In his early, but posthumously published, ‘History of Astronomy’, Adam Smith gives a classic Enlightenment account of intellectual progress. “Philosophy is the science of the connecting principles of nature.” The events and objects of the world may appear to be governed by no law. But the philosopher or scientist can, through study and reasoning, uncover the “invisible chains which bind together these disjointed objects” and thereby “introduce order into this chaos of jarring and tumultuous appearances”.

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Samina Malik sentenced

Filed under: Politics — Tags: — duncan @ 8:05 pm

On December 6th Samina Malik was given a nine-month suspended jail sentence. She has to carry out 100 hours of community work, and will be under observation for 18 months.

It could have been worse. The sentencing judge remarked that “In my opinion your offence is on the margin of what this crime concerns.”

But don’t start getting silly ideas. (Ideas like – the Terrorism Act is an appallingly authoritarian assault on freedom of speech and thought, its implementation is racist, and this racism was inherent in its conception.) “The Terrorism Act and the restrictions it imposes on personal freedom exist to protect this country, its interest here and abroad, its citizens and those who visit here. Its protection embraces us all, its restrictions apply to us all whatever our personal, religious or political beliefs.”

If you feel like becoming a criminal (U.K. readers only), you can download the al Qaeda manual here.

December 5, 2007

Shock Treatment

Filed under: Economics, Friedman, Politics — duncan @ 4:45 pm

Naomi Klein has published Milton Friedman’s 1975 letter to Pinochet. (via Robert Vienneau)

“Such a shock program could end inflation in months, and would set the stage for the solution of your second major problem – promoting an effective social market economy.
This problem is not of recent origin. It arises from trends towards socialism that started forty years ago, and reached their logical – and terrible – climax in the Allende regime. You have been extremely wise in adopting the many measures you have already taken to reverse this trend.”

Invisible Hand – fragments from the history of a metaphor. (Part One. Featuring a lot of googling and almost no real knowledge)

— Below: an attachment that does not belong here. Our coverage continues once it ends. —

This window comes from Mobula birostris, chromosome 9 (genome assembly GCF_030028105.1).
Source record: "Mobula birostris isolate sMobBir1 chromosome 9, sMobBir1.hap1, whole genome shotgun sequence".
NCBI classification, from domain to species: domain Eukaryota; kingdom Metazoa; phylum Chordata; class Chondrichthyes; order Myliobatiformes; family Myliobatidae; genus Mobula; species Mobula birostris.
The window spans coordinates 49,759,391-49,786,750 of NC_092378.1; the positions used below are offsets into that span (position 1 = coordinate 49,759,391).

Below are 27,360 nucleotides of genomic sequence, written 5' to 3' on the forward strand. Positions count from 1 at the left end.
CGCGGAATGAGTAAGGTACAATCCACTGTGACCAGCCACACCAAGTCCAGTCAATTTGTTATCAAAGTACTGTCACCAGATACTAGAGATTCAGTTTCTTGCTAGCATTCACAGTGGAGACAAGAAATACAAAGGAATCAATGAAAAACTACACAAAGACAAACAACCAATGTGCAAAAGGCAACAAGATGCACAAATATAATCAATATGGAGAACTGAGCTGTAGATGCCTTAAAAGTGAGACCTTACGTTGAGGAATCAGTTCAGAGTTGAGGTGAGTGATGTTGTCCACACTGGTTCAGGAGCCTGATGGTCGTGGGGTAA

Filed under: Economics, Vitiated by Ignorance — duncan @ 4:43 pm

Over on Adam Smith’s Lost Legacy, Gavin Kennedy is fighting an infinite one man losing battle against the misattribution of the ‘invisible hand of the market’ doctrine to Adam Smith. Smith only used the phrase, Kennedy tirelessly asserts and reasserts, one time in ‘The Wealth of Nations’ – not discussing the market in general, but discussing an individual’s decision to invest in the domestic economy, rather than in riskier foreign ventures. Here’s the famous quote:

“By preferring the support of domestic to that of foreign industry, he intends only his own security; and by directing that industry in such a manner as its produce may be of the greatest value, he intends only his own gain, and he is in this, as in many other cases, led by an invisible hand to promote an end which was no part of his intention.”

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December 3, 2007

Smith Precursor

Filed under: Literature — duncan @ 4:18 pm

“It may be that universal history is the history of the different intonations given a handful of metaphors.” – Borges.

“Come, seeling night
Scarf up the tender eye of pitiful day,
And with thy bloody and invisible hand
Cancel and tear to pieces that great bond
Which keeps me pale.” – Macbeth

[Underinformed comment possibly to follow]

Oh Fuck

Filed under: Economics, Politics, Sarcasm, Self indulgence, Vitiated by Ignorance — duncan @ 4:16 pm

No, I don’t understand. But as far as I can tell, three things are behind the current fears of a dollar rout and a world recession. America’s massive current account deficit is largely the product of 1) a hugely expensive war of choice, and 2) tax cuts for the wealthy. And the ongoing subprime crisis was mostly created by 3) deregulation. Am I missing something? And if not, could someone explain to me again why left wing economic policies are naïve?